As a recent convert and young missionary in 1840s Stratford-upon-Avon (the birthplace of Shakespeare!), John Jaques pondered a scene from the life of Christ:
Then Pilate entered into the judgment hall again, and called Jesus, and said unto him, “Art thou the King of the Jews?”
Jesus answered him, “Sayest thou this thing of thyself, or did others tell it thee of me?”
Pilate answered, “Am I a Jew? Thine own nation and the chief priests have delivered thee unto me: what hast thou done?”
Jesus answered, “My kingdom is not of this world: if my kingdom were of this world, then would my servants fight, that I should not be delivered to the Jews: but now is my kingdom not from hence.”
Pilate therefore said unto him, “Art thou a king then?” Jesus answered, “Thou sayest that I am a king. To this end was I born, and for this cause came I into the world, that I should bear witness unto the truth. Every one that is of the truth heareth my voice.”
Pilate saith unto him, “What is truth?” And when he had said this, he went out again unto the Jews, and saith unto them, “I find in him no fault at all.”
John 18:33-38 KJV
In particular, Jaques was struck by Pilate’s question, “What is truth?”
Certainly it doesn’t seem that Pilate was searching for an answer when he asked it; to the contrary, it seems more likely that he asked such a question with weary cynicism. Perhaps he had come to believe that absolute truth does exist somewhere out there, but that it is impossible for anyone to come to know it.
In a CES devotional, President Dieter F. Uchtdorf says of these questions and concerns,
We simply don’t know all things—we can’t see everything. What may seem contradictory now may be perfectly understandable as we search for and receive more trustworthy information. Because we see through a glass darkly, we have to trust the Lord, who sees all things clearly.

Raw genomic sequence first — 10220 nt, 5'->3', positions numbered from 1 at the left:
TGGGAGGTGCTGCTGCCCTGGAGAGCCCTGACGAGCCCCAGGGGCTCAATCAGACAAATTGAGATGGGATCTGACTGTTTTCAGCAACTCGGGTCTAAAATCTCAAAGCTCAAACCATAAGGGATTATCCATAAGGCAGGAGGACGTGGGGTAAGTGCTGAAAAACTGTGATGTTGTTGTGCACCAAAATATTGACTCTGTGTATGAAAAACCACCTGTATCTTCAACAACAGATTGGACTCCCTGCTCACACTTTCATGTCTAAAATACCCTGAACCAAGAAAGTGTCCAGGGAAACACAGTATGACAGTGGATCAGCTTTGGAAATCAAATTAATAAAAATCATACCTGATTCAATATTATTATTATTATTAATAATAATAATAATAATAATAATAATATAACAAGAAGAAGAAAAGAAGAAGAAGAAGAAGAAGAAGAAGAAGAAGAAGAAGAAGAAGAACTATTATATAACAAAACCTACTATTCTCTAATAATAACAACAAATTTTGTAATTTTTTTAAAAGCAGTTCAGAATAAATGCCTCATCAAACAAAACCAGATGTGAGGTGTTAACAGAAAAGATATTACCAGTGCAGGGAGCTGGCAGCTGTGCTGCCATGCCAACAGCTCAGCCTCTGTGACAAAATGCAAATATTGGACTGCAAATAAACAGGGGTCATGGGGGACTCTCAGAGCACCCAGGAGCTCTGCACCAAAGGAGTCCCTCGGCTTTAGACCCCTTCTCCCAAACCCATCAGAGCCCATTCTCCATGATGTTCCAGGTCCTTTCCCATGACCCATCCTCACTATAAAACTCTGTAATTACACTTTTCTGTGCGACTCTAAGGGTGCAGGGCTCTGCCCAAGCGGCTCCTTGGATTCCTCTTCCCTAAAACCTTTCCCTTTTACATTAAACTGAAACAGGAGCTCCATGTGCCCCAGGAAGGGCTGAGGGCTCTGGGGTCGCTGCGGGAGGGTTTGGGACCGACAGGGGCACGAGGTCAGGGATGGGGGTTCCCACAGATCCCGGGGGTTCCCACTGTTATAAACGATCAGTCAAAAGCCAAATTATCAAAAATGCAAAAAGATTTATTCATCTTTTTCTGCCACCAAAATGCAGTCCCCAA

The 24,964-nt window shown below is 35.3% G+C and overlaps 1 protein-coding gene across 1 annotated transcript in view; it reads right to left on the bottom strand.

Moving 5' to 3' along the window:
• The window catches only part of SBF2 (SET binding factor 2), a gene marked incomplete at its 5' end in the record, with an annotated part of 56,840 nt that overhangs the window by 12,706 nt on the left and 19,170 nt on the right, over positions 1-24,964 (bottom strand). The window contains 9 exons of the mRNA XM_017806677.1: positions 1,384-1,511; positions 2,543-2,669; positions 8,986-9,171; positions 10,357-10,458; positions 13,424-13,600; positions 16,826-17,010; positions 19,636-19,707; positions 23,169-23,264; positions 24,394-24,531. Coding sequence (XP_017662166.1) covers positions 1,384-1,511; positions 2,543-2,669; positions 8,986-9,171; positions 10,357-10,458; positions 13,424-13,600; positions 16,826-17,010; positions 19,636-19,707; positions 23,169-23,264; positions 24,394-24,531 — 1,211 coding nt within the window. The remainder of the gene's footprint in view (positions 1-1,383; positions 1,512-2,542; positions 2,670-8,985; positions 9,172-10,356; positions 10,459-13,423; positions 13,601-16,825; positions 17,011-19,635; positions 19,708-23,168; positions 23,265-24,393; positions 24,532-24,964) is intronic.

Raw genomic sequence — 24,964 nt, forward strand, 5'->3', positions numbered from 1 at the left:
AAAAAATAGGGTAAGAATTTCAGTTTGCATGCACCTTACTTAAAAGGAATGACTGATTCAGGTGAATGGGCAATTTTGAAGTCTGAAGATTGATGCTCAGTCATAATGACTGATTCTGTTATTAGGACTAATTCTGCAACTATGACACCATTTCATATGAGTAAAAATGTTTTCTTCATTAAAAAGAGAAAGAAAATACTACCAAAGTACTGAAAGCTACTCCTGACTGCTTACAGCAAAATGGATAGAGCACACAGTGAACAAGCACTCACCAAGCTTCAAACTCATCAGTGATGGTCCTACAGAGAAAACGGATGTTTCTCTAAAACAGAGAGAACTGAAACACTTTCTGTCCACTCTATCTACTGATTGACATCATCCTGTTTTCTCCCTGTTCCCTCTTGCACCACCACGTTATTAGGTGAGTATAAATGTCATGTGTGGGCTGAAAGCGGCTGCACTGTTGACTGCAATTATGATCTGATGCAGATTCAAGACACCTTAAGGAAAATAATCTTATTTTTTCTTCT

Yes, our world is full of confusion. But eventually all of our questions will be answered. All of our doubts will be replaced by certainty. And that is because there is one source of truth that is complete, correct, and incorruptible. That source is our infinitely wise and all-knowing Heavenly Father. He knows truth as it was, as it is, and as it yet will be. “He comprehendeth all things, … and he is above all things, … and all things are by him, and of him.”
Our loving Heavenly Father offers His truth to us, His mortal children.
Now, what is this truth?
It is His gospel. It is the gospel of Jesus Christ. Jesus Christ is “the way, the truth, and the life.” […]
But how can we know that this “truth” is different from any other? How can we trust this “truth”?
The invitation to trust the Lord does not relieve us from the responsibility to know for ourselves. This is more than an opportunity; it is an obligation—and it is one of the reasons we were sent to this earth.
Latter-day Saints are not asked to blindly accept everything they hear. We are encouraged to think and discover truth for ourselves. We are expected to ponder, to search, to evaluate, and thereby to come to a personal knowledge of the truth. […]
We seek for truth wherever we may find it. The Prophet Joseph Smith taught that “Mormonism is truth. … The first and fundamental principle of our holy religion is, that we believe that we have a right to embrace all, and every item of truth, without limitation or … being … prohibited by the creeds or superstitious notions of men.”